May 30, 2012
/ by ckettmann
Hashtag marketing – how you can leverage #blogchat and other hashtags as virtual chat rooms and communities
One of Twitter’s greatest virtues is its ability to function as so many different tools for so many different people. For individuals, Twitter can be a platform for reading the news, connecting friends and networking with professionals. For brands, Twitter can be a platform for distributing content and connecting with consumers.
But what’s most remarkable is that the number uses of Twitter as a tool for everyone has never been stagnant; it continues to evolve.
Its biggest #trending evolution? Twitter chats.
Twitter chats are real-time open public forums in which anyone can participate. And the environment in which Twitter chats occur are the perfect time and situation for marketing professionals to connect with an audience of potential customers, like-minded individuals and experts in particular fields. Here’s how you can get involved:
Planning Your Twitter Chat
1. Choose a Hashtag: Finding the right hashtag takes the right blend of branding and scope. First, consider whether or not to include your brand’s name in the hashtag. While having your name out there during a chat might seem important, consider the length of the name, and its value to the conversation. Having a long hashtag could limit the conversation and each message, given that tweets are limited in size from the get-go. And it may not be necessary to include your brand’s name anyway; you are, after all, hosting the chat. Remember: it’s about the chat, not the brand. Choose a hashtag that’s relevant, informative and catchy.
2. Create an Outline: Going into a Twitter chat without an outline, especially your own, is never a good idea. It’s a sure way to lose any audience you’ve built already – or one you’re just starting to build. Still, the conversation can never be scripted, so your outline should be a list of points you’d like to discuss or questions you’d like to ask. Set a starting time and ending time, then come up with a couple questions you’d like to discuss with your audience during that time. Try your best to stick to the time window originally proposed: don’t let the conversation fizzle out, and don’t worry if you don’t get to everything. Save the rest for the next chat.
3. Build the Hype: Although Twitter chats are a marketing tool for brands, brands have to market the Twitter chats themselves in order for the chats to be successful. The best way to market a Twitter chat is to build the hype well before the starting time. Especially if you’re trying to establish a regular Twitter chat for your brand, your first chat should be well broadcasted in advance. First, tweet about it. Let your Twitter audience know that you’ll be hosting it at least once per day, well before the start. Connect with individuals on Twitter; monitor similar hashtags, and let people know you’ll be hosting a chat that deals with the topic they’re tweeting about. You can even contact celebrity tweeters to join you on the topic you’ve chosen, a great way to build more hype around your event. Outside of Twitter, make sure your chat is listed in this Twitter chat database. You can write a blog post about it, citing the times of the chat, the hashtag, and further steps for people to get involved. Let people know what they’re going to find at your chat. Tell them what they’ll learn and how they can get more involved. Don’t hesitate to make it a big deal; welcome everyone.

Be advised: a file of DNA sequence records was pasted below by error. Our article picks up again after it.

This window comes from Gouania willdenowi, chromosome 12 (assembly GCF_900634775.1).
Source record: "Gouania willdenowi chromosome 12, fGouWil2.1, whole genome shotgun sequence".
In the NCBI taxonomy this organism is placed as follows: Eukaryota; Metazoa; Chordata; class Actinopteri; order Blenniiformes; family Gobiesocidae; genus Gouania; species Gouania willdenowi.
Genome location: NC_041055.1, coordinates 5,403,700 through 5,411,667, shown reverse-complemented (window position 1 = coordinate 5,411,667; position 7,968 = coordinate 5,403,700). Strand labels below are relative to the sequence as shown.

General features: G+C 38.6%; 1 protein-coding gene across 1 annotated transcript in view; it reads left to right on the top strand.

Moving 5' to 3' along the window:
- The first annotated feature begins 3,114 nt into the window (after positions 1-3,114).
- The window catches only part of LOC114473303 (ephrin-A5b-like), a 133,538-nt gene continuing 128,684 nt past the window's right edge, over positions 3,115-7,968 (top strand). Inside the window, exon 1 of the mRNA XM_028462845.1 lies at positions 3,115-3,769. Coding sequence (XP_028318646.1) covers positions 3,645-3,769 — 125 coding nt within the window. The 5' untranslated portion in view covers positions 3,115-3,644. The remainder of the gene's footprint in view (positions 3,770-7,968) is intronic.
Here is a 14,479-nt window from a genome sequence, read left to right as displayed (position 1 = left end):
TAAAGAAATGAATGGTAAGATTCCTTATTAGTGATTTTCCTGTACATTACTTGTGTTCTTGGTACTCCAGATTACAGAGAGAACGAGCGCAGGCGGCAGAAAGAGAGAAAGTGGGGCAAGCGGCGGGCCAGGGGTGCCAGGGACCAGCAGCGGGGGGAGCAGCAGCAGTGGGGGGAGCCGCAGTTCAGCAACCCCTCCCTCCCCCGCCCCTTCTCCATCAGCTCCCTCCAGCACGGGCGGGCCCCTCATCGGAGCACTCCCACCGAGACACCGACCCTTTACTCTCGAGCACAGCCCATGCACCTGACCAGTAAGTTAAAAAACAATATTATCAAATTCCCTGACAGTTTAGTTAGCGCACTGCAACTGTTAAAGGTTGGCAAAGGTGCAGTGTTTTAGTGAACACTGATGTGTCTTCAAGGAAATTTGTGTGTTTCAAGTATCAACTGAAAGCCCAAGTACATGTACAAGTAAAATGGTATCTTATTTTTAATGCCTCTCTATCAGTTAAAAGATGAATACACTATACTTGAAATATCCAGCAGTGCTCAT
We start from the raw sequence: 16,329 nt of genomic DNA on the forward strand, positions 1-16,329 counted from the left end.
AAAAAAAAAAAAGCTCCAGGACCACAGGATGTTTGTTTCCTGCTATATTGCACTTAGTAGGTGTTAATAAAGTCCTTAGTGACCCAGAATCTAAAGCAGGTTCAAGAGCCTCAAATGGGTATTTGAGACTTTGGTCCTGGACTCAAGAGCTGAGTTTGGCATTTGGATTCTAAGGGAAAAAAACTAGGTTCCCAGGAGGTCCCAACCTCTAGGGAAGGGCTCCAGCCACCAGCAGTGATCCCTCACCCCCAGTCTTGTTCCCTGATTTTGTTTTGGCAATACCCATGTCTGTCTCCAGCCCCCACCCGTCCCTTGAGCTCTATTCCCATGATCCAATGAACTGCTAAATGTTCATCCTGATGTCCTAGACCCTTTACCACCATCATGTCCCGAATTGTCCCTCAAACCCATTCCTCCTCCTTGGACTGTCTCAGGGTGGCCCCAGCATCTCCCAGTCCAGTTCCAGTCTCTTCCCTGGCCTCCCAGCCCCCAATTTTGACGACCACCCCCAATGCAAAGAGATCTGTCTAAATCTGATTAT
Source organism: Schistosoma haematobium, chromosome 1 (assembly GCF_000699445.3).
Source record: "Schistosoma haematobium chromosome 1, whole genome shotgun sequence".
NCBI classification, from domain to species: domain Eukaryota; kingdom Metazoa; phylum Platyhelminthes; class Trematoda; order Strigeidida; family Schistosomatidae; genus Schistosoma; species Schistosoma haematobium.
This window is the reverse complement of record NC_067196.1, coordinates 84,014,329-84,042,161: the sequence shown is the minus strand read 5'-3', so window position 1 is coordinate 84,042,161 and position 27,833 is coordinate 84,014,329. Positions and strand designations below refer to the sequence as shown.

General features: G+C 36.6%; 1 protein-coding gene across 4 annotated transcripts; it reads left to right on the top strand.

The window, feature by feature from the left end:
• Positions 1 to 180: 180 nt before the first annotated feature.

4. Monitor the Chat: Hosting a Twitter chat isn’t like being an emcee at an awards ceremony; which is both a positive and negative. Instead, it’s more like sitting in on a relatively unregulated town hall forum in which anyone can speak at the same time. While this provides an excellent democratic platform with which anyone and everyone can interact, there are no sensors, and the conversation never stops. But don’t despair; after all, you have your outline. The initial conversation will grow from your first question or introduction. From there, see where the chat goes. Respond to comments and engage other users who are involved. To make monitoring a chat easier, use a filtered search on Twitter itself, or a tool like Moniterr, which allows you to monitor a hashtag in real time.
5. Record the Chat: While Twitter provides a real-time platform for conversation between anyone, anywhere, it’s difficult to recall the conversation once it has happened. As part of the marketing of your Twitter chat and building its lasting value, you’ll want to find a way to record the conversation outside of Twitter. This will make it easier for anyone to go back to it for any reason. A tool like Twebevent monitors a hashtag you provide, building a chat room-like atmosphere around a Twitter chat. You can even embed the conversation in a third party site after the chat is over. Another useful tool for recording Twitter chats is Storify. Storify allows you to quickly embed multiple social media blocks into a blog post that can also be embedded onto a third party site. The advantage to Storify is the ability to add notes and explanation text, along with supporting YouTube videos or other social media posts, alongside the Twitter chat.
Twitter is a two way street; it allows you to connect to your audience and your audience to connect with you. And Twitter chats are the ultimate example of this. How have you used Twitter chats in the past? Do you have any additional tips for first timers?
This is a guest post by Thomas Samph, a writer at Grovo.com, an online Internet education and training platform where you can learn everything from how to use Tumblr to Pinterest.
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